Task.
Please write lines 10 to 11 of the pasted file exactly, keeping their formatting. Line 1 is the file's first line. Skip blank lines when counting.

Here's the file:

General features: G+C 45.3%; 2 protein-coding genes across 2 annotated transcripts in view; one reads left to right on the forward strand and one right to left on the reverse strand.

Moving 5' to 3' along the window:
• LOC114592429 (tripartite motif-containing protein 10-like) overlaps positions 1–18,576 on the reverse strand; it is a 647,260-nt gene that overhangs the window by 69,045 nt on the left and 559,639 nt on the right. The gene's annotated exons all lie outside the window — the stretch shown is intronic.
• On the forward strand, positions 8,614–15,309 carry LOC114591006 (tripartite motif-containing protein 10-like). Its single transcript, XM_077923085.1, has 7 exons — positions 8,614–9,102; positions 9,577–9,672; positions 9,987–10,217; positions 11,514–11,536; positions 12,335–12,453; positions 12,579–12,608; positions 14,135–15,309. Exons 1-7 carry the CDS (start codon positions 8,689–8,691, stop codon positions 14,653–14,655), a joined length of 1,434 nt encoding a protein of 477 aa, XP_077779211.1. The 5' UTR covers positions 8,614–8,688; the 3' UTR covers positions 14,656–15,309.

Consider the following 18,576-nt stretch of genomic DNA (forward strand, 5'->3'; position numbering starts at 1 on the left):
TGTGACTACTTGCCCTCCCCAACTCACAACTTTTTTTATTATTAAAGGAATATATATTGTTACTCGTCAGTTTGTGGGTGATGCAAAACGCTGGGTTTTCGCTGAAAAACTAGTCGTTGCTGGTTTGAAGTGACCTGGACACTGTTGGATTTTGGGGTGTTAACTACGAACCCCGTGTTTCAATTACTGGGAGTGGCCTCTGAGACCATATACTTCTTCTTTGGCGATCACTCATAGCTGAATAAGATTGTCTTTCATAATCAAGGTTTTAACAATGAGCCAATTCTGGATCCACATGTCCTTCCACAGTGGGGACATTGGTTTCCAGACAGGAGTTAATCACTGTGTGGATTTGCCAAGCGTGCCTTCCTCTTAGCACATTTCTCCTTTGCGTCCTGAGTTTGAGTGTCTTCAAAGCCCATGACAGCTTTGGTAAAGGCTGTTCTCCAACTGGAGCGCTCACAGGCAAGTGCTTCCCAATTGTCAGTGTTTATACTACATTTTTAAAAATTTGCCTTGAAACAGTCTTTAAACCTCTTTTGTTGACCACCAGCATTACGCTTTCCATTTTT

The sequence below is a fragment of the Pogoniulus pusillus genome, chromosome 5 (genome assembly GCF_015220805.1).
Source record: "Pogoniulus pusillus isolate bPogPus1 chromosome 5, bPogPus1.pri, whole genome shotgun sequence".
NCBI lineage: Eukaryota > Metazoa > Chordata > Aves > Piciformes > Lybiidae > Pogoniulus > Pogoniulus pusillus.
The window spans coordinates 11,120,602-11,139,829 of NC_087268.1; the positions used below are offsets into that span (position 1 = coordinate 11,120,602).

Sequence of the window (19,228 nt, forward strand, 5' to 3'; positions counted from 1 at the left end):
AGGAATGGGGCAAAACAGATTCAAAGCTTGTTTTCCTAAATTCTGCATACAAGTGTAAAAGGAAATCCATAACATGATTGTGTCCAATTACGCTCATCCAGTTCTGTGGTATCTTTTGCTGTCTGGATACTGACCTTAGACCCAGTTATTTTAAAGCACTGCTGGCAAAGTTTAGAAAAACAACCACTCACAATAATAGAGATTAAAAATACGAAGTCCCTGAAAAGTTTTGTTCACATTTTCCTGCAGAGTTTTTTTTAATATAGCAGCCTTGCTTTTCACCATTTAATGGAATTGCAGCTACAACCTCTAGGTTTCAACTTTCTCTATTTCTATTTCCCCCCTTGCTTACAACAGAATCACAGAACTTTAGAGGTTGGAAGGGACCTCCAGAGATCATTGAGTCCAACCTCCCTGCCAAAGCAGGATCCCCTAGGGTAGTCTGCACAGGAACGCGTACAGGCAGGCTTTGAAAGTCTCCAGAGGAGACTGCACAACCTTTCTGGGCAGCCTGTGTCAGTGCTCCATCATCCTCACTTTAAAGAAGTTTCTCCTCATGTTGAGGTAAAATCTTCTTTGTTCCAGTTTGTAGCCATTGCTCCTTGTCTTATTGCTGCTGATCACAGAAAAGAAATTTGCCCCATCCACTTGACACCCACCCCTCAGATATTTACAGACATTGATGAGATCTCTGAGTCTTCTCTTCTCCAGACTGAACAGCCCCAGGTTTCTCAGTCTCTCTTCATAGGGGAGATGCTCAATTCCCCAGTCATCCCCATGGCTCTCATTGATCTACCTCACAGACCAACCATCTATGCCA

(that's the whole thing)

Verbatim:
The window spans coordinates 11,120,602-11,139,829 of NC_087268.1; the positions used below are offsets into that span (position 1 = coordinate 11,120,602).

Sequence of the window (19,228 nt, forward strand, 5' to 3'; positions counted from 1 at the left end):